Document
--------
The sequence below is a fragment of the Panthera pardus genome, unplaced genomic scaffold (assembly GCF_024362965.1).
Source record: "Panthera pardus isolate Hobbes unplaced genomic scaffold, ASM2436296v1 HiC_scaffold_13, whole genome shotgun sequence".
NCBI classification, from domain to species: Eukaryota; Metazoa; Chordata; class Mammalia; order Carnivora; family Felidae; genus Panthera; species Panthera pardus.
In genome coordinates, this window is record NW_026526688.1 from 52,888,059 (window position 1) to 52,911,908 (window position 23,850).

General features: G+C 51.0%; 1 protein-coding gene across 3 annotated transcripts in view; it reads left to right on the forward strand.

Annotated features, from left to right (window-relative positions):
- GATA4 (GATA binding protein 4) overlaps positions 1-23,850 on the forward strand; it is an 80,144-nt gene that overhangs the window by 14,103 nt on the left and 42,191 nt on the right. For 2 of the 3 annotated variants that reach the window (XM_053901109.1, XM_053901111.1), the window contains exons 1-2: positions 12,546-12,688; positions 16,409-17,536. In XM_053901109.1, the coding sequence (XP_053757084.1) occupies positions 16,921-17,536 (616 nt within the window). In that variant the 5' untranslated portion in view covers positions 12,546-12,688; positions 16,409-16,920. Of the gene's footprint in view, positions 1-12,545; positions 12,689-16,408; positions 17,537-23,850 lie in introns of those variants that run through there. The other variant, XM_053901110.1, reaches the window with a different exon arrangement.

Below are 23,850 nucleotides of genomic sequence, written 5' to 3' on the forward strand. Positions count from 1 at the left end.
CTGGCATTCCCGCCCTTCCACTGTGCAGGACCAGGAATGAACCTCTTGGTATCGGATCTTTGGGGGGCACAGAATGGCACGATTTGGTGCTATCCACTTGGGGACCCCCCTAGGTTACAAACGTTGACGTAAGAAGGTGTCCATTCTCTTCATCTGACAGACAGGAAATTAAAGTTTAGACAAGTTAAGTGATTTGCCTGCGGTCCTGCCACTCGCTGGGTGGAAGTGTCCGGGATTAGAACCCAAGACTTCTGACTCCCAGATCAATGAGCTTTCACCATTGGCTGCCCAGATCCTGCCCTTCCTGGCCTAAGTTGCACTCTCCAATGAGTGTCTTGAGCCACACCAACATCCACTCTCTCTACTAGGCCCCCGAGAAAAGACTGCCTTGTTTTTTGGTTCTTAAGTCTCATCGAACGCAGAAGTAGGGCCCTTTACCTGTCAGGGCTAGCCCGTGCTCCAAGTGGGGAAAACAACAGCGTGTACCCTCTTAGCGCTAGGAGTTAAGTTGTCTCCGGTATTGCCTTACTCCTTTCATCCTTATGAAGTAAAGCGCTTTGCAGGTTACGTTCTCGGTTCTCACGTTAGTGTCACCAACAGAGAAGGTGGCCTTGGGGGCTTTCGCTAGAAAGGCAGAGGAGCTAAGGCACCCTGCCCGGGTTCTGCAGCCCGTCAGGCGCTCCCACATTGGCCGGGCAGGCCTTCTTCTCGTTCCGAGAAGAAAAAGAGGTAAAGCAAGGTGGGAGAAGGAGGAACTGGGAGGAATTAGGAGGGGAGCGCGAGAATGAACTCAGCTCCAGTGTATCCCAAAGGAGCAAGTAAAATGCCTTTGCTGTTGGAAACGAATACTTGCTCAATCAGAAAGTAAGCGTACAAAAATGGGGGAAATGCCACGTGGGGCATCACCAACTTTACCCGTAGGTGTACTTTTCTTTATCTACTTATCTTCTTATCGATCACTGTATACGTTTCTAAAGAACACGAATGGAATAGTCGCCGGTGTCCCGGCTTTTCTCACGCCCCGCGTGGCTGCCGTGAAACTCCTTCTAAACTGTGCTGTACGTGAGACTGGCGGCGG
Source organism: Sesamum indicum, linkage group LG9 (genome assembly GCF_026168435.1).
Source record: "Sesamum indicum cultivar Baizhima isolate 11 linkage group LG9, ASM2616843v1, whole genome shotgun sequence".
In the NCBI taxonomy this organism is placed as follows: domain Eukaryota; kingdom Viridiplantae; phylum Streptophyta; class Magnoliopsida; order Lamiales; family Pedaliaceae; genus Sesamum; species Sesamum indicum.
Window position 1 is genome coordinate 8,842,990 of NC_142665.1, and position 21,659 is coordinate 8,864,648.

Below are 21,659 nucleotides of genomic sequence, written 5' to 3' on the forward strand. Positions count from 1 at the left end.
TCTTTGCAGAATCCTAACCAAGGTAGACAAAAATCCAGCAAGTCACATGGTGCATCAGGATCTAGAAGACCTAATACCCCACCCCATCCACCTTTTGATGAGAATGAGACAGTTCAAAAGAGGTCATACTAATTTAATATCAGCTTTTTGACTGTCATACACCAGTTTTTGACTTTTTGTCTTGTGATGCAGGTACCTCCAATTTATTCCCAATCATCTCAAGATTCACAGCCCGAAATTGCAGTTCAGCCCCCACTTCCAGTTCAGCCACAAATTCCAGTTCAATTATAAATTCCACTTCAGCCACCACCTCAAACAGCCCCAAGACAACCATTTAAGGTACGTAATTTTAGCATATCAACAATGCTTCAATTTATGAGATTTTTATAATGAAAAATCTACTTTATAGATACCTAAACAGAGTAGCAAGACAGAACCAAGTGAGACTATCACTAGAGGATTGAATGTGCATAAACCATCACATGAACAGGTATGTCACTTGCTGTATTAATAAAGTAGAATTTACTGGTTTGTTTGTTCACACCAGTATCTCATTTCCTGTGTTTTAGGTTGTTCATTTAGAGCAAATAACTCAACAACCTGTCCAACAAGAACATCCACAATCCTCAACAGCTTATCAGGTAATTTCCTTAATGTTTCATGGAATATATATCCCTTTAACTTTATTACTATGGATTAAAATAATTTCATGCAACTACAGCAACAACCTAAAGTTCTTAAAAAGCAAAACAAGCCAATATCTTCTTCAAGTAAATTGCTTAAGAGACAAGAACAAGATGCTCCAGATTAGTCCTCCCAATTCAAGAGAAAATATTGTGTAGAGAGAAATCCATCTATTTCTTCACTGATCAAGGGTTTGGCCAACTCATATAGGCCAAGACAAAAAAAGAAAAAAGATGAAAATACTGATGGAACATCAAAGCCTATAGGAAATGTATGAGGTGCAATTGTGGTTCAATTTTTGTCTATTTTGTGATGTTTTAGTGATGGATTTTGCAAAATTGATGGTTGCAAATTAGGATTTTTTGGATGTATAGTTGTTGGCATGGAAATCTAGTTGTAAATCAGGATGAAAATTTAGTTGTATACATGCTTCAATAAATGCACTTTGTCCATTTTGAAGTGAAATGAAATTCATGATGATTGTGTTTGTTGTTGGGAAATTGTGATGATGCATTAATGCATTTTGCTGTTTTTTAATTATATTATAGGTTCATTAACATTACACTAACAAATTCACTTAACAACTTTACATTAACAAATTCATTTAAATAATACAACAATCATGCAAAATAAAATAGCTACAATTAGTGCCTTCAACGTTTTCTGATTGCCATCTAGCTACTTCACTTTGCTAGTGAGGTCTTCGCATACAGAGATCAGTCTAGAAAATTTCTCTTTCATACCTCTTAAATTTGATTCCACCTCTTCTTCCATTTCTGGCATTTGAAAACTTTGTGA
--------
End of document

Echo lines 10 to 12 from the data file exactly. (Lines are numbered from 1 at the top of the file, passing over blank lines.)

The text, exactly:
Source organism: Sesamum indicum, linkage group LG9 (genome assembly GCF_026168435.1).
Source record: "Sesamum indicum cultivar Baizhima isolate 11 linkage group LG9, ASM2616843v1, whole genome shotgun sequence".
In the NCBI taxonomy this organism is placed as follows: domain Eukaryota; kingdom Viridiplantae; phylum Streptophyta; class Magnoliopsida; order Lamiales; family Pedaliaceae; genus Sesamum; species Sesamum indicum.